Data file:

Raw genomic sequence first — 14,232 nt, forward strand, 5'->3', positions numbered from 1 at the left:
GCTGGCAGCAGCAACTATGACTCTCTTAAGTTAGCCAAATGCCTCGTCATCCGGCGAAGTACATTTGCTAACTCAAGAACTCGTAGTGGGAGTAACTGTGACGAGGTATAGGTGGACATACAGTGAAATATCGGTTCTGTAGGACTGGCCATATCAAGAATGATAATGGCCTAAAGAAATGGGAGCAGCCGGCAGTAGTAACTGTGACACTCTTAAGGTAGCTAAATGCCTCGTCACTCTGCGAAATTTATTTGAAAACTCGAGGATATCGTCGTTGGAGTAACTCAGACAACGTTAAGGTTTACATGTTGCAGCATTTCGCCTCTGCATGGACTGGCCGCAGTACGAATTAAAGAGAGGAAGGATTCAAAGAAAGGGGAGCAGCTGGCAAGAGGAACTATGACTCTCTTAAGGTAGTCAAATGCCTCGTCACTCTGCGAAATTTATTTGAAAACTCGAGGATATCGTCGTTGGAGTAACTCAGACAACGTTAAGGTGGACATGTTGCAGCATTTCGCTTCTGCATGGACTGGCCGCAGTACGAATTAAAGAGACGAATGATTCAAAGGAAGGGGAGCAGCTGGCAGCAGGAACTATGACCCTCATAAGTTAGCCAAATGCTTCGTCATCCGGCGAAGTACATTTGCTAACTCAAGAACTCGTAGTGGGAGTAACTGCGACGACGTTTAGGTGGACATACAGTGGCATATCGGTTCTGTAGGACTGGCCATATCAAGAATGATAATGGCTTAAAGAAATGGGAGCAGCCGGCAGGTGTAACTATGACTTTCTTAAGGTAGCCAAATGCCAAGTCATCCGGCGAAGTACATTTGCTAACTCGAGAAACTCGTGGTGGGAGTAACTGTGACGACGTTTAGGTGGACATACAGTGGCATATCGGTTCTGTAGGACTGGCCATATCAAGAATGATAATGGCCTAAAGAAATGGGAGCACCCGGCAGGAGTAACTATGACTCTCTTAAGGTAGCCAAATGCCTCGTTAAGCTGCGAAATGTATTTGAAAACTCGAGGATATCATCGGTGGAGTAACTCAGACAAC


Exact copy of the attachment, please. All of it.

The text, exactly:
Raw genomic sequence first — 14,232 nt, forward strand, 5'->3', positions numbered from 1 at the left:
GCTGGCAGCAGCAACTATGACTCTCTTAAGTTAGCCAAATGCCTCGTCATCCGGCGAAGTACATTTGCTAACTCAAGAACTCGTAGTGGGAGTAACTGTGACGAGGTATAGGTGGACATACAGTGAAATATCGGTTCTGTAGGACTGGCCATATCAAGAATGATAATGGCCTAAAGAAATGGGAGCAGCCGGCAGTAGTAACTGTGACACTCTTAAGGTAGCTAAATGCCTCGTCACTCTGCGAAATTTATTTGAAAACTCGAGGATATCGTCGTTGGAGTAACTCAGACAACGTTAAGGTTTACATGTTGCAGCATTTCGCCTCTGCATGGACTGGCCGCAGTACGAATTAAAGAGAGGAAGGATTCAAAGAAAGGGGAGCAGCTGGCAAGAGGAACTATGACTCTCTTAAGGTAGTCAAATGCCTCGTCACTCTGCGAAATTTATTTGAAAACTCGAGGATATCGTCGTTGGAGTAACTCAGACAACGTTAAGGTGGACATGTTGCAGCATTTCGCTTCTGCATGGACTGGCCGCAGTACGAATTAAAGAGACGAATGATTCAAAGGAAGGGGAGCAGCTGGCAGCAGGAACTATGACCCTCATAAGTTAGCCAAATGCTTCGTCATCCGGCGAAGTACATTTGCTAACTCAAGAACTCGTAGTGGGAGTAACTGCGACGACGTTTAGGTGGACATACAGTGGCATATCGGTTCTGTAGGACTGGCCATATCAAGAATGATAATGGCTTAAAGAAATGGGAGCAGCCGGCAGGTGTAACTATGACTTTCTTAAGGTAGCCAAATGCCAAGTCATCCGGCGAAGTACATTTGCTAACTCGAGAAACTCGTGGTGGGAGTAACTGTGACGACGTTTAGGTGGACATACAGTGGCATATCGGTTCTGTAGGACTGGCCATATCAAGAATGATAATGGCCTAAAGAAATGGGAGCACCCGGCAGGAGTAACTATGACTCTCTTAAGGTAGCCAAATGCCTCGTTAAGCTGCGAAATGTATTTGAAAACTCGAGGATATCATCGGTGGAGTAACTCAGACAAC